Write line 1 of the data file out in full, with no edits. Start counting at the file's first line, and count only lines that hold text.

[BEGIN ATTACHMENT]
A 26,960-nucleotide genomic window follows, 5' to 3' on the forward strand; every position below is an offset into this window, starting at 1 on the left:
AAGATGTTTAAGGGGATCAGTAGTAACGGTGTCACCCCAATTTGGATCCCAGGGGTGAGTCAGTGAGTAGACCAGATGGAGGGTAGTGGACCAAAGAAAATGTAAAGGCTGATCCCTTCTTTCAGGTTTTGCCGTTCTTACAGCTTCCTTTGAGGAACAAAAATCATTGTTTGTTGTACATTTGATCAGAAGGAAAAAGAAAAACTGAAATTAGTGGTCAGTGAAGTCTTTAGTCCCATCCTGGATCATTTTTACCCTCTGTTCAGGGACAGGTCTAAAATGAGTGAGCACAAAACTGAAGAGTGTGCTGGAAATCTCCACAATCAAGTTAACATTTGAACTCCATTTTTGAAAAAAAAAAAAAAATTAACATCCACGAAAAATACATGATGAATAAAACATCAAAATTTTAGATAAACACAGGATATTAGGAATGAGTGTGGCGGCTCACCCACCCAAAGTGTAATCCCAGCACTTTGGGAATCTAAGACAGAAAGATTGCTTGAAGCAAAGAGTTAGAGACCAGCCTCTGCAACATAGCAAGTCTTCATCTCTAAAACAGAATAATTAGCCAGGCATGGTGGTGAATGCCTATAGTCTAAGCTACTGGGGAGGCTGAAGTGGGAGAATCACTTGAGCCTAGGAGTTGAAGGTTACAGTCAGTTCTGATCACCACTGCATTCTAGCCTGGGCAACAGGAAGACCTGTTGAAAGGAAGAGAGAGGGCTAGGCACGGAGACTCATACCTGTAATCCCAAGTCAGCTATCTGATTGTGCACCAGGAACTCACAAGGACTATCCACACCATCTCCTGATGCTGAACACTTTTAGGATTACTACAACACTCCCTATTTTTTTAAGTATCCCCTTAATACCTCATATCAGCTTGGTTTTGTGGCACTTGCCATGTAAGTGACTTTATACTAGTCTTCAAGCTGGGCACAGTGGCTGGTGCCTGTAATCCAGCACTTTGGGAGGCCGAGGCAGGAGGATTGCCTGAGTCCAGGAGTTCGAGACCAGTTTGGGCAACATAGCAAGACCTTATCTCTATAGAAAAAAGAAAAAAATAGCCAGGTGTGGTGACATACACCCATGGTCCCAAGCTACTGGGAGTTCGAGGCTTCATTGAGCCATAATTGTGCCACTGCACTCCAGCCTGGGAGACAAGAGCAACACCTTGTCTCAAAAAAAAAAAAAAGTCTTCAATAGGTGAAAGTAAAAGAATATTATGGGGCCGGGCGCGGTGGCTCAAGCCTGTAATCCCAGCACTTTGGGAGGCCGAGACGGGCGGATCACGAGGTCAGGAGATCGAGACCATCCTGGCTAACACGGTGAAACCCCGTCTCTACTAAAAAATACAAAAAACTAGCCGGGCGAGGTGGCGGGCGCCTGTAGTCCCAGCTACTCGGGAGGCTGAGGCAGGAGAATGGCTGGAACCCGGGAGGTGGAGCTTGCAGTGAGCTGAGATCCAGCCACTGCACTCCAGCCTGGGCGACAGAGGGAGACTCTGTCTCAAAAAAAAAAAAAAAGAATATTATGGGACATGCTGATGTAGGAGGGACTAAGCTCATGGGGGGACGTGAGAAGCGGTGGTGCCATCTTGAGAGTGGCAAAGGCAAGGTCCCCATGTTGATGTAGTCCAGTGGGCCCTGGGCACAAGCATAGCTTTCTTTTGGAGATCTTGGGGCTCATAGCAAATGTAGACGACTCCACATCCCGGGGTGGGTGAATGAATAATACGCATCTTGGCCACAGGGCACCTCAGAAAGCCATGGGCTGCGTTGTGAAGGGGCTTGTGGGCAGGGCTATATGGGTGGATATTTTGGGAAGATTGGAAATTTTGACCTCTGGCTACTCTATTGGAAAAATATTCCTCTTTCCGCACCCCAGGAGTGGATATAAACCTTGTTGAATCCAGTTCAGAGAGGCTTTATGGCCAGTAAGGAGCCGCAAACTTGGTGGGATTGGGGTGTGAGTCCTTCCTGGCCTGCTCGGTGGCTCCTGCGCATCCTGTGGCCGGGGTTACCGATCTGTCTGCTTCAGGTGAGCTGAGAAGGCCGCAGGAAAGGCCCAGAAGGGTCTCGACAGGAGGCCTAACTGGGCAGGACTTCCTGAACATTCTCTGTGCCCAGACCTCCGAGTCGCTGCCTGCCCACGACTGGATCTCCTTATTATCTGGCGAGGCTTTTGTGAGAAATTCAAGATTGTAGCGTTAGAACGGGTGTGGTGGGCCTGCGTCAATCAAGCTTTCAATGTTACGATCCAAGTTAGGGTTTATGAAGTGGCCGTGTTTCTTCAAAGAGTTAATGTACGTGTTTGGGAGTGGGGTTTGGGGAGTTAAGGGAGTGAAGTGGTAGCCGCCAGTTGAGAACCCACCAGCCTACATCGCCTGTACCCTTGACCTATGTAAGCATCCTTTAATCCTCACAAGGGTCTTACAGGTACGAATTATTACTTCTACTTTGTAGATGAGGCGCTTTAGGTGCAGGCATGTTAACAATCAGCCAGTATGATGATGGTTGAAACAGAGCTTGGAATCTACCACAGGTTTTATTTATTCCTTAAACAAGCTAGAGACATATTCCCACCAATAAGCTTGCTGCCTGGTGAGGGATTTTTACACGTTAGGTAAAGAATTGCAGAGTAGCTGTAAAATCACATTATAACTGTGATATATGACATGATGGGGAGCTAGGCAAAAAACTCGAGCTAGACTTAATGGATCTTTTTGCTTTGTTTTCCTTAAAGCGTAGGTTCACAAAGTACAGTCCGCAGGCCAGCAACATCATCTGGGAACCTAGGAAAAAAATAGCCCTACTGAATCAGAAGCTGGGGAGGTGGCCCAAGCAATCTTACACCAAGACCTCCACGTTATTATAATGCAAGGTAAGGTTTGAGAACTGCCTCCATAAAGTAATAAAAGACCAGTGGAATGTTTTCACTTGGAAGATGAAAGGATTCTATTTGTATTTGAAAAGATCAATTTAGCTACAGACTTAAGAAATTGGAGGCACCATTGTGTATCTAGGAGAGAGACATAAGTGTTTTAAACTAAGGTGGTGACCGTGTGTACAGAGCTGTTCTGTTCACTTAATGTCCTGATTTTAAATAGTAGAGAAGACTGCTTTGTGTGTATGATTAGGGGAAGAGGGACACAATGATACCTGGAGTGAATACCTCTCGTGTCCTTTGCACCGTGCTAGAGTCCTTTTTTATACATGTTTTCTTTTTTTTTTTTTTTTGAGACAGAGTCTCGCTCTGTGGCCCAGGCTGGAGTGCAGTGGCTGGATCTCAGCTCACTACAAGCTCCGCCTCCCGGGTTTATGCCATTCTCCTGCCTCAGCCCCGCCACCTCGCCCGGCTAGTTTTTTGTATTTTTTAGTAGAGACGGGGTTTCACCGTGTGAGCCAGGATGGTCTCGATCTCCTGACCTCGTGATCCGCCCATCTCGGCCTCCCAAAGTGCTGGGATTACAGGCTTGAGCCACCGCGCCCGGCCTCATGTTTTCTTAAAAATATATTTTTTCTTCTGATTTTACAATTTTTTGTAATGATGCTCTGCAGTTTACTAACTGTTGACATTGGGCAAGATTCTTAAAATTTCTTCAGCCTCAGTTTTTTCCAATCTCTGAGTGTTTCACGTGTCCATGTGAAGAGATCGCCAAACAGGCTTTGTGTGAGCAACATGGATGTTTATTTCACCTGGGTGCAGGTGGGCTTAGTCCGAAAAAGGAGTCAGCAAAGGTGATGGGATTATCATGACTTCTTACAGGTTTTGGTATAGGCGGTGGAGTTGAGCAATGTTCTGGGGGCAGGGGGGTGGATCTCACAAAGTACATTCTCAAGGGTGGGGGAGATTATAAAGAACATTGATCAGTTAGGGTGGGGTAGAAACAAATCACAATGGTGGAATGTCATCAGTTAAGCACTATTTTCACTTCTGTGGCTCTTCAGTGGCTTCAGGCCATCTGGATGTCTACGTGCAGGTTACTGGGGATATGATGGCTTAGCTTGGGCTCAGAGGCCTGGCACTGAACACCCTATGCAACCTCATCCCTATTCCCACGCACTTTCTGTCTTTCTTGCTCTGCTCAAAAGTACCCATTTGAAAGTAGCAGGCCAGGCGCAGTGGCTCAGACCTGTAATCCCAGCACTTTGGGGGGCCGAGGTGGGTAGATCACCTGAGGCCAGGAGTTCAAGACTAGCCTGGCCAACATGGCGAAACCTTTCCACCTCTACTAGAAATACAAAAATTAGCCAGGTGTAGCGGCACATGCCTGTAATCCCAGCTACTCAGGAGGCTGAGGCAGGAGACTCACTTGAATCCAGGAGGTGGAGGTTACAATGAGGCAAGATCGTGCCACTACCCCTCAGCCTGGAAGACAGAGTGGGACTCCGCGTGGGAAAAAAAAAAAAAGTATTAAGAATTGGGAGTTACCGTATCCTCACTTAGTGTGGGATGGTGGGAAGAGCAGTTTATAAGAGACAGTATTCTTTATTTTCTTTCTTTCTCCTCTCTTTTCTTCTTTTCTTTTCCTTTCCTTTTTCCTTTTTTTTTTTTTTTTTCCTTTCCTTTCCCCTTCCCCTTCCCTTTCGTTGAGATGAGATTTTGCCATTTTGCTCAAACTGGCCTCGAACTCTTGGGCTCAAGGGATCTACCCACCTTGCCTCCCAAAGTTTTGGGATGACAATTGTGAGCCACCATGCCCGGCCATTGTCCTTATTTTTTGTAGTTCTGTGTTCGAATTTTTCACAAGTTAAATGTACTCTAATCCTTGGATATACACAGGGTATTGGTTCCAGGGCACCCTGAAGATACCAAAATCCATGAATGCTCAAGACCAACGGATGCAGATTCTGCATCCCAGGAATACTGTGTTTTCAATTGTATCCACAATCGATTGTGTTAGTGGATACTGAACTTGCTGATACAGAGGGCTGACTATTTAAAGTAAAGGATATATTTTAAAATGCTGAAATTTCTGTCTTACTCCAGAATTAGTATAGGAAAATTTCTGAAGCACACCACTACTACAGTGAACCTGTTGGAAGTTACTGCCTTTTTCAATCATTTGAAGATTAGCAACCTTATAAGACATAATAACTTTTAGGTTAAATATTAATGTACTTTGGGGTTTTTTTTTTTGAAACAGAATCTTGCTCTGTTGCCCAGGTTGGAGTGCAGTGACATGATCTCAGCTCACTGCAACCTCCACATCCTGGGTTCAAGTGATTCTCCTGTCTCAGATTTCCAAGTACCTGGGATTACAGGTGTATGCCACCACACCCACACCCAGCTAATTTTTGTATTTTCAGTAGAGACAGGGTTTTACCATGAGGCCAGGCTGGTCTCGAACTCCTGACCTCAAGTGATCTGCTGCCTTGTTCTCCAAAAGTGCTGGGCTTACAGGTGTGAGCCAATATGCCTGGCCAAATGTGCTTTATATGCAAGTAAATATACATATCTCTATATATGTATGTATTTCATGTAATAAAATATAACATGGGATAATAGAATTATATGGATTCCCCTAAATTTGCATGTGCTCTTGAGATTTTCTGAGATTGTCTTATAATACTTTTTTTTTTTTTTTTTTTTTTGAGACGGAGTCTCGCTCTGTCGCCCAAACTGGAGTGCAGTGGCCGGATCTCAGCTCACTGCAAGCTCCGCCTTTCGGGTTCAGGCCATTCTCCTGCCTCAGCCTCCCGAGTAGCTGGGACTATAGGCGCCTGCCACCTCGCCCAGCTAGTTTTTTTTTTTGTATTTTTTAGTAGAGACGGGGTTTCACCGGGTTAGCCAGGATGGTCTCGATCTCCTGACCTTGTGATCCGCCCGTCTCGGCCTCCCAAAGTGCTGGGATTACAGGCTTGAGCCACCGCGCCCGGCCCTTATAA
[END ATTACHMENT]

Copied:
A 26,960-nucleotide genomic window follows, 5' to 3' on the forward strand; every position below is an offset into this window, starting at 1 on the left: